Individuals who add additional “ums” or other fill words into their speech may be considered stutters, while they might display additional anxiety, tightness or tension within their face as if they are going to great lengths to talk. An individual might also struggle to communicate themselves effectively. They might use a few words and keep it basic.

Physical Symptoms of Types of Stuttering

Often, the types of stuttering come with additional symptoms associated with other parts of the body. Due to this, it is important to monitor these different symptoms as each is additional signs of needing help and the help of a speech therapist. If a person has facial ticks or if their head jerks when talking. If a person displays clenched fists as they talk, or if they have tremors in their jaw or lips. Someone with stuttering problems might also rapidly blink their eyes.

When a person becomes excited, their stuttering will usually become worse (or emphasized). This might also take place when they are stressed or when they are feeling self-conscious. These events might cause someone to speed up their way of talking, which might hinder their ability to communicate.

Causes of Stuttering

The different types of stuttering are caused by different issues that are broken down into two categories although it is possible to be affected by both categories. The first is genetics. If a parent suffers from stuttering, it increases the chance of a son or daughter suffering from stuttering. Stuttering is an abnormality that is passed down from a parent to a child, so many children who suffer from stuttering do so because their parents did so.

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 Abnormal Motor Control

The second cause of stuttering is abnormal motor control problems. Sometimes a child will display issues with their motor coordination and sensory skills. This will affect their ability to communicate and increase the potential for stuttering.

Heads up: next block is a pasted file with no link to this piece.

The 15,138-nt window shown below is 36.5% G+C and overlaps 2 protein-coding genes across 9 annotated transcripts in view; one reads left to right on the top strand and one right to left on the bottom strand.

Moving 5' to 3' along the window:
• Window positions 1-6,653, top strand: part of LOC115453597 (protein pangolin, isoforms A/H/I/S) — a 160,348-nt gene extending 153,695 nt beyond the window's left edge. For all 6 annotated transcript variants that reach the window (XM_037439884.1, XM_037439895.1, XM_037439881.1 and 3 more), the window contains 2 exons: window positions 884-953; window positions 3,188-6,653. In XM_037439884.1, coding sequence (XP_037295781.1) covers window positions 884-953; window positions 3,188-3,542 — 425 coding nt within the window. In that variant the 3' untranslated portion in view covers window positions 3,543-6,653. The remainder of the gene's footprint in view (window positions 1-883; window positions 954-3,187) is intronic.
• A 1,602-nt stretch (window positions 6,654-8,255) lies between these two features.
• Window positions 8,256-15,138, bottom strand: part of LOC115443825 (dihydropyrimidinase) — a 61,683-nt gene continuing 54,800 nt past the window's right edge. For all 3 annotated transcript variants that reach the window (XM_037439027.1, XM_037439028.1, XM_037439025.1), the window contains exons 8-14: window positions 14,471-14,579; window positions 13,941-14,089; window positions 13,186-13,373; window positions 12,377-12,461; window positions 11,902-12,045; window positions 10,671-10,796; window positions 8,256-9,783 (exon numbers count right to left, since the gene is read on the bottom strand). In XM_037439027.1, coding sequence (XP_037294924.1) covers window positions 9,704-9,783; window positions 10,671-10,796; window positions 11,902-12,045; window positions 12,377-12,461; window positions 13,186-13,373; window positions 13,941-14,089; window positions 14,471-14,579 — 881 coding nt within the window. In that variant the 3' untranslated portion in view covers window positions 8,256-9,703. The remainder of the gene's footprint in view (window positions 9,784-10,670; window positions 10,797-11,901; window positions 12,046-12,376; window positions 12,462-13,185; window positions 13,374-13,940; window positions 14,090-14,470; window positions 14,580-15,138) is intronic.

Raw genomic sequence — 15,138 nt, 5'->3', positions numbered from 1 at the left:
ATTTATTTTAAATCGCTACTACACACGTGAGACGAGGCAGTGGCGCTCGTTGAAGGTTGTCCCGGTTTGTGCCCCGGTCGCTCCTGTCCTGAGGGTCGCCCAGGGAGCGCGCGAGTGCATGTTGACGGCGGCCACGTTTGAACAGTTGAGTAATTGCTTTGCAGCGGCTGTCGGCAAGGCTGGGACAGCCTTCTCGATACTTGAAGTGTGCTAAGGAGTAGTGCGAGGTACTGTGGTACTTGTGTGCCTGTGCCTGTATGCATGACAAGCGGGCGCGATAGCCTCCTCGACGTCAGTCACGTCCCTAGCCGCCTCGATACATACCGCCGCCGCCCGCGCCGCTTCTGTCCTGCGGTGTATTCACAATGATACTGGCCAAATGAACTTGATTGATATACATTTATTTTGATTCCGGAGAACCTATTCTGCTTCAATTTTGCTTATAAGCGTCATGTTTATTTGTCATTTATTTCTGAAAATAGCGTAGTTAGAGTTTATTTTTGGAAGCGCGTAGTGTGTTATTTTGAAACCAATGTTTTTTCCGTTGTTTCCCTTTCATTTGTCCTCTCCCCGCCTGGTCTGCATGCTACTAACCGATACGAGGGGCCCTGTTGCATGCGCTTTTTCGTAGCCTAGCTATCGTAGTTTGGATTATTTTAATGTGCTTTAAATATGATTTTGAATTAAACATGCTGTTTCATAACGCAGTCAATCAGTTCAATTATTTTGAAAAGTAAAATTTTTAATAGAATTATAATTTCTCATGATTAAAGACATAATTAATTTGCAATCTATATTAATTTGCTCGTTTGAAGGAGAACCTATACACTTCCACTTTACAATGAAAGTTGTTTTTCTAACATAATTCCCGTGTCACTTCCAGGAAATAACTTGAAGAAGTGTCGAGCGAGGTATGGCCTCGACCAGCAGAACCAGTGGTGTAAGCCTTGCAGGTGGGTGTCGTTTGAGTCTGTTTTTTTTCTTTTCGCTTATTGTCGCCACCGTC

Sometimes, different types of stuttering can be traced back to an external event. If a person experienced a stroke, it leads to a lack of blood flow to the brain, which can cause issues for the person. Sometimes this results in stuttering problems. These stuttering problems are often harder to correct since a person’s ability to talk is often affected by a stroke. It also usually takes place later on in life, in which case it is more difficult to correct than early in life.

 Disease-Causing Types of Stuttering

In certain instances, a person suffering from emotional trauma or distress might display stuttering, even if they had never suffered from stuttering in the past. These cases of stuttering might go away once the signs of distress or trauma go away. Other times, it lingers and must be addressed. Men are more likely to stutter than females although being female does not prevent someone from developing a stutter. Additional risk factors include stress and delayed childhood development as kids who don’t get to interact with other children don’t have as many chances to develop their motor skills until later on in life.